Few Support 'Individual Mandate' in Health Care Reform
Law, Poll Finds03/01/11
TUESDAY, March 1 (HealthDay News) -- Half of U.S. adults still
oppose the "individual mandate" clause in the new health care
reform law that requires all Americans not already insured to
purchase health insurance, while only 22 percent support it, a new
Harris Interactive/HealthDay poll finds.
But certain arguments in favor of the mandate seem to sway
opinion back toward support for it. For example, 71 percent of the
more than 3,000 adults polled in mid-February agreed with the
suggestion that "for health insurance to work, it is necessary to
include people who are healthy in order to help pay for those who
That seems to indicate that "while the individual mandate is
still widely unpopular, indeed by far the most unpopular part of
the Affordable Care Act [ACA], some arguments in favor of it are
supported by most people," said Humphrey Taylor, chairman of The
Harris Poll, a service of Harris Interactive.
Prior Harris Interactive/HealthDay polls have consistently shown
that the individual mandate is the only part of the Affordable Care
Act that is unpopular with a majority of Americans.
Half of those interviewed for the new poll felt the individual
mandate was unconstitutional, while 20 percent thought it was
constitutional, and 30 percent weren't sure. Among Republicans, 78
percent said the mandate was unconstitutional, compared with 31
percent of Democrats.
Most experts now believe that the constitutionality of the
individual mandate will only be settled by the U.S. Supreme
However, only slightly more than a third (36 percent) of those
polled believe that the nation's highest court would be able to
decide the issue in a non-political, non-partisan way. Thirty-nine
percent felt that any Supreme Court decision would be colored by
the justices' political leanings.
"Most people do not feel that the Court is above politics," Taylor said.
In recent lower court rulings on the Affordable Care Act, three
judges appointed by Democratic administrations have so far
supported the law, while two judges appointed by Republican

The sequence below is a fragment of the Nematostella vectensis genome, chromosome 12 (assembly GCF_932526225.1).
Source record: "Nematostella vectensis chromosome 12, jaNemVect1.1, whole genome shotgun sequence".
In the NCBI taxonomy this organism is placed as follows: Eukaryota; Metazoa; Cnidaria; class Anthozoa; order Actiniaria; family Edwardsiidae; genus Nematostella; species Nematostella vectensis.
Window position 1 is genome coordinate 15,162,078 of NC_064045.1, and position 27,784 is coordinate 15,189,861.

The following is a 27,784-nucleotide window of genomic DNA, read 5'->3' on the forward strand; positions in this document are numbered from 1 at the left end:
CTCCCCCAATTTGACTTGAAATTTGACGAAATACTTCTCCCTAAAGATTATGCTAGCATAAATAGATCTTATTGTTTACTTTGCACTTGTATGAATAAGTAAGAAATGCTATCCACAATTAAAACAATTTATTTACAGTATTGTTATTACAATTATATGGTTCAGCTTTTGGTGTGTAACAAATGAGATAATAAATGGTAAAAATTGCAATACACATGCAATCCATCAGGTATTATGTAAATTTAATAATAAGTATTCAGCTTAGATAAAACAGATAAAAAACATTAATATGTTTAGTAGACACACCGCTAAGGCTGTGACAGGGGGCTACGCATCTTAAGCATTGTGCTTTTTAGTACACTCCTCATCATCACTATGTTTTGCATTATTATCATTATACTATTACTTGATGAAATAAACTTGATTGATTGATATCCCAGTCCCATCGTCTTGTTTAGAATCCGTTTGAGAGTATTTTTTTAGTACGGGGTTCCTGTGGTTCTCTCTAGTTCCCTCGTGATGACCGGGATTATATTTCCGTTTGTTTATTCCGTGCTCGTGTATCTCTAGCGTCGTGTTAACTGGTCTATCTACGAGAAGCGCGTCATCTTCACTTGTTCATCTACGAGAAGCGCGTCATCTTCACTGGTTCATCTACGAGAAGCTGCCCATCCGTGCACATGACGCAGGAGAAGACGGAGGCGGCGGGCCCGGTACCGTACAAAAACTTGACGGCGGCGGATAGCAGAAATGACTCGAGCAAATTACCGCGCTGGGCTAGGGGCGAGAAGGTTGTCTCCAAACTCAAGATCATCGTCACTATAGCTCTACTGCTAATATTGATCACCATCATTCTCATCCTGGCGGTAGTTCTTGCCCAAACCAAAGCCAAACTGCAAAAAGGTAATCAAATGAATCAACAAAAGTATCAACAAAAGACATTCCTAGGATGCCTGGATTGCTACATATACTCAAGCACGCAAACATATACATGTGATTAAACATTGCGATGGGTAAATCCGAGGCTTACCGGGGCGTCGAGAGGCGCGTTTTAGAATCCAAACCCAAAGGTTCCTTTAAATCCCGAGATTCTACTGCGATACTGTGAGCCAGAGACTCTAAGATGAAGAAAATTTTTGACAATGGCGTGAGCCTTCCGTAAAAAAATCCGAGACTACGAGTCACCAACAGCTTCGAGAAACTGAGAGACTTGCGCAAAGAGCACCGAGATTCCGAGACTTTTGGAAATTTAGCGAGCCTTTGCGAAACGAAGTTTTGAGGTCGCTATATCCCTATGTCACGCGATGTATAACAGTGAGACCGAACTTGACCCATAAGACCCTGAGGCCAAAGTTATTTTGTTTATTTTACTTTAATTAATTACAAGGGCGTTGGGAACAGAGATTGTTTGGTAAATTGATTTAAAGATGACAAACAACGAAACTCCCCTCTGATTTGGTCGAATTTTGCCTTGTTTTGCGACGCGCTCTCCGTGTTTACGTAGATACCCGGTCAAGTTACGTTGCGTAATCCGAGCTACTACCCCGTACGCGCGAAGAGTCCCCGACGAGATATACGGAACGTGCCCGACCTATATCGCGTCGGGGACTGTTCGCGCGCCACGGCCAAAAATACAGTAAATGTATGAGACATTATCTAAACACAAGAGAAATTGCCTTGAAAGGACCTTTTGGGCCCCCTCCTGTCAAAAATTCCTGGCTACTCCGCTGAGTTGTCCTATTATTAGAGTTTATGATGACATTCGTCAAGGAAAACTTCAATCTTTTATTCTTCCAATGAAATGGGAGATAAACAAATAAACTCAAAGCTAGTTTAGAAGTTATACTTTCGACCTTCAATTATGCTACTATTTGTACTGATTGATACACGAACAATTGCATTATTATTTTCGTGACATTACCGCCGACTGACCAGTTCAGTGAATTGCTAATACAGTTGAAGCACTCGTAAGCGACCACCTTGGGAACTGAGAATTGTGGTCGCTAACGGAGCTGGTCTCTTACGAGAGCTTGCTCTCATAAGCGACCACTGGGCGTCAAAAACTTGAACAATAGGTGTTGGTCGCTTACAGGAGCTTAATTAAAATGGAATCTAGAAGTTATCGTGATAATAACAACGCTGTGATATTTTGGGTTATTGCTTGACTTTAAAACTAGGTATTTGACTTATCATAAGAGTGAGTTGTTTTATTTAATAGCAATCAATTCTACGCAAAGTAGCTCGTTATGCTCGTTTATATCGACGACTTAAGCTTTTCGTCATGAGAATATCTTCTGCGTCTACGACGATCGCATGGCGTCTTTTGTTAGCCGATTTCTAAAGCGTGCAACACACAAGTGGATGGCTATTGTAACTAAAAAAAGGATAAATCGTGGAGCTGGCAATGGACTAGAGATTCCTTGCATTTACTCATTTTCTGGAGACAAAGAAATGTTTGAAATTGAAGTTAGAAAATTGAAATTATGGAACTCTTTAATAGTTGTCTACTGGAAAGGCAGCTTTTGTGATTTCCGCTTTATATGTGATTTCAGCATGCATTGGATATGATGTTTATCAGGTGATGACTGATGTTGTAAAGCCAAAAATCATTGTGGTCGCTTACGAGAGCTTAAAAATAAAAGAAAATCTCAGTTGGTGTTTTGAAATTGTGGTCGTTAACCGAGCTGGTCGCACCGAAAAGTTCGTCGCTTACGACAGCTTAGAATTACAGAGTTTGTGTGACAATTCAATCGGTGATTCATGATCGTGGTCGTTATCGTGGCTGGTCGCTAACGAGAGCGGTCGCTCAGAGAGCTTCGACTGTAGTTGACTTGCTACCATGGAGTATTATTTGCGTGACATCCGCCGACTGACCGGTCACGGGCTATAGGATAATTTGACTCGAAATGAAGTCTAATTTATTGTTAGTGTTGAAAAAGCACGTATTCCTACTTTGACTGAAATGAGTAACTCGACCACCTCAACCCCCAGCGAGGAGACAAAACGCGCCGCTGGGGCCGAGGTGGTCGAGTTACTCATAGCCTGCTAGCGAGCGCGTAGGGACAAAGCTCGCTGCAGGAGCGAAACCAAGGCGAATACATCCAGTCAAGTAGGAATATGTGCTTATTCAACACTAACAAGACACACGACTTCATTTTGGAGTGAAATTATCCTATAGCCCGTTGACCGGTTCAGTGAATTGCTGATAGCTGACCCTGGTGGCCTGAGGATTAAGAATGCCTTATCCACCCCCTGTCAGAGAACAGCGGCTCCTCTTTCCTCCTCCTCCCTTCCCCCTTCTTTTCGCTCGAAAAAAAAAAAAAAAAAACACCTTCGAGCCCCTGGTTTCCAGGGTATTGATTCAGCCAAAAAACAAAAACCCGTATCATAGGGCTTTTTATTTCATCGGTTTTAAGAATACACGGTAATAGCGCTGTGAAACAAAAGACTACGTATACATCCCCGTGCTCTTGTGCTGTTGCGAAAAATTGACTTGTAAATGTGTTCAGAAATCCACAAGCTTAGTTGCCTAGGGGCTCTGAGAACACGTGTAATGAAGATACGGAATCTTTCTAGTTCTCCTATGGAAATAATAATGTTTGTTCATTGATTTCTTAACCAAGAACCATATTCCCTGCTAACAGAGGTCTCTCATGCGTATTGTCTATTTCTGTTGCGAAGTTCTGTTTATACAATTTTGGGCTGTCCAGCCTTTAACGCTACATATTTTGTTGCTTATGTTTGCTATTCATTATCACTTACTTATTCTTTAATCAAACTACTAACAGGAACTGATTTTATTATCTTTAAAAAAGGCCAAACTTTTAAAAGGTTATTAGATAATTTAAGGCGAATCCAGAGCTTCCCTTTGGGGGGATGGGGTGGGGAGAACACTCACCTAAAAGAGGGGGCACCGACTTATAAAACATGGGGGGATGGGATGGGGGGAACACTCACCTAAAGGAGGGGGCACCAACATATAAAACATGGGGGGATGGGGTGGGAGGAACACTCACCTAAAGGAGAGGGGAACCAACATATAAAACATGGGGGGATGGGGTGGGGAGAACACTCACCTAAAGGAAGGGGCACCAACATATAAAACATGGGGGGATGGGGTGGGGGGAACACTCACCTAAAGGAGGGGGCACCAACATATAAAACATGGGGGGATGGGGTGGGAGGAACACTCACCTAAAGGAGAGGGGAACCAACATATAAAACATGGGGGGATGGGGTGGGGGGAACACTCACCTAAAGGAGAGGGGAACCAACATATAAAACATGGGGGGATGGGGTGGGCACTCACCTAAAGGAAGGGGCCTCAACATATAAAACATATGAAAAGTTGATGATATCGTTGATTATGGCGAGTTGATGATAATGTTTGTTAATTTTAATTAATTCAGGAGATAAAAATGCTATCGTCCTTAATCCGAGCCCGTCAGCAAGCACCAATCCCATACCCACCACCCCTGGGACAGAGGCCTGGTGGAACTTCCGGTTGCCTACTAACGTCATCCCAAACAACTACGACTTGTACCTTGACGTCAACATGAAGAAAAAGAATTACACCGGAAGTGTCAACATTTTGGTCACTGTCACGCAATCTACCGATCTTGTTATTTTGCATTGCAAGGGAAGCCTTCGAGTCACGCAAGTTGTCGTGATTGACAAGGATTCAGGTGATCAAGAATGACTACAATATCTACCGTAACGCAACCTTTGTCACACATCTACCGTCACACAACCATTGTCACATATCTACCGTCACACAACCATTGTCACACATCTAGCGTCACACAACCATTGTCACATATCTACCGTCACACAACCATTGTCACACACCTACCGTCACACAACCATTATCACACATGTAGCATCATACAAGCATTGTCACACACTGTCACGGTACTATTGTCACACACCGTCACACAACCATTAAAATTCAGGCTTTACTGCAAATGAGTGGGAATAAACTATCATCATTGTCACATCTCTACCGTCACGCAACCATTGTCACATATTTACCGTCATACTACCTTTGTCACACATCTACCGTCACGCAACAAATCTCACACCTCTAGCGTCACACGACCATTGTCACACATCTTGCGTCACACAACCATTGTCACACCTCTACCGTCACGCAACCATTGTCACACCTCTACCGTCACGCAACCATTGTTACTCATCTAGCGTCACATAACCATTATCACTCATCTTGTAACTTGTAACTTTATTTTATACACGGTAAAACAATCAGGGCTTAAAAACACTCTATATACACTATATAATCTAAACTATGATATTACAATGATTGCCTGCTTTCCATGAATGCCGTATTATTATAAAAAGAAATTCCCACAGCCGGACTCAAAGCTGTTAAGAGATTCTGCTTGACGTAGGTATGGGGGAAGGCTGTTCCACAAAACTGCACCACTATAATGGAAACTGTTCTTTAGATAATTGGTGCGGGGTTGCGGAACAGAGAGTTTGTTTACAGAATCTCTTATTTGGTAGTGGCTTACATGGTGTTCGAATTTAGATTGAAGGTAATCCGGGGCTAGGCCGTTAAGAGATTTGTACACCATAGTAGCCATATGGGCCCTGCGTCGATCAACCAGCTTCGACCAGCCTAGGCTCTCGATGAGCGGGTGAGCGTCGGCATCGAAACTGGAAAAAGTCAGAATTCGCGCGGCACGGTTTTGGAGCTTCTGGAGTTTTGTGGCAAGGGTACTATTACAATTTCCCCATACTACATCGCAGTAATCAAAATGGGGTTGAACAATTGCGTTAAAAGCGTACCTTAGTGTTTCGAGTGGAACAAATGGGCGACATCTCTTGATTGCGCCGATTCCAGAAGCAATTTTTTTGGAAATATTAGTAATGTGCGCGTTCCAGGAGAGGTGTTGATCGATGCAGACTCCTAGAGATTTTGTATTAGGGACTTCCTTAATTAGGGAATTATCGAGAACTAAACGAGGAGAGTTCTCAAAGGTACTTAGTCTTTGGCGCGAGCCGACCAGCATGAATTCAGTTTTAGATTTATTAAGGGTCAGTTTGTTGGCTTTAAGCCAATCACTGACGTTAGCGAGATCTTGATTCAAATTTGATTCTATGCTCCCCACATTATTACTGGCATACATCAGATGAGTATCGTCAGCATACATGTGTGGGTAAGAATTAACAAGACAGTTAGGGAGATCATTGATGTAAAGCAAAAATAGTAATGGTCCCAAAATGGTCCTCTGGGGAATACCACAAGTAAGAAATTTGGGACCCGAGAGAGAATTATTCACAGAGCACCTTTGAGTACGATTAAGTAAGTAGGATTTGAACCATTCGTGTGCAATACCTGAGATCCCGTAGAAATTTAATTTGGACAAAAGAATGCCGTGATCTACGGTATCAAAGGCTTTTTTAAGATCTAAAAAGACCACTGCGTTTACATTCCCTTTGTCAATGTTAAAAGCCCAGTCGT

administrations have ruled it unconstitutional.
Devon M. Herrick is a senior fellow at the National Center for
Policy Analysis, a nonpartisan, nonprofit think tank focused on
free-market approaches to public policy. He believes that the
Supreme Court will largely look to the letter of the law when
making any decision.
"I do not believe federal judges will rule for or against the Affordable Care Act based solely on their political affiliation," he said. "However, differing political views can undoubtedly influence a judge's interpretation of whether the ACA's individual mandate violates the Constitution."
The new poll found that the nation as a whole is still split on
how it feels about the Affordable Care Act overall, with 39 percent
of respondents opposed to the reform package, 34 percent in favor
and 27 percent still undecided.
Most of this division cleaves along party lines, with 72 percent
of Republicans wanting to repeal all or most of the legislation,
compared to 15 percent of Democrats.
Smaller majorities agreed in the new poll with other arguments
that would support the individual mandate. For instance, 56 percent
agreed with the statement, "If everyone is required to have health
insurance, including healthy people, it will make the average cost
of insurance less expensive."
And 51 percent agreed with the contention that "requiring
insurance companies to provide health insurance to people with
preexisting conditions will not work unless everyone is required to
have insurance" -- a major argument often put forward as to why the
individual mandate is necessary.
The AARP said it agrees with that reasoning.
"Our members have been telling us for decades about the problems they've had getting or keeping access to health insurance because of their age or health history," said Nancy LeaMond, executive vice president of AARP's State and National Group. "The implementation of the ACA, which includes the individual mandate, is necessary to keep insurance companies from blocking coverage due to a person's age or pre-existing conditions, or dropping coverage when someone gets sick."
Other arguments in favor of the individual mandate didn't get
majority support in the new poll. For example, more people (54
percent) disagreed than agreed (46 percent) with this statement:
"If it is constitutional for the states to require people to buy
car insurance or wear seat belts, it should be constitutional for
the federal government to require people to buy health insurance if
they do not already have it."
There are parts of the Affordable Care Act that still garner
widespread support among Americans. For example, a majority of both
Republicans and Democrats like the provision that bars insurance
companies from refusing to cover people with pre-existing
"The individual mandate is the most controversial portion of the Affordable Care Act. Less than one-quarter of those surveyed support it," Herrick noted. "Yet, there is strong public support that people with pre-existing conditions should not face discrimination when purchasing coverage. The problem for policymakers is how to reconcile these two conflicting views."
The Harris Interactive poll of 3,419 Americans over the age of
18 was conducted online within the United States between Feb.
Read more about the poll methodology and findings at
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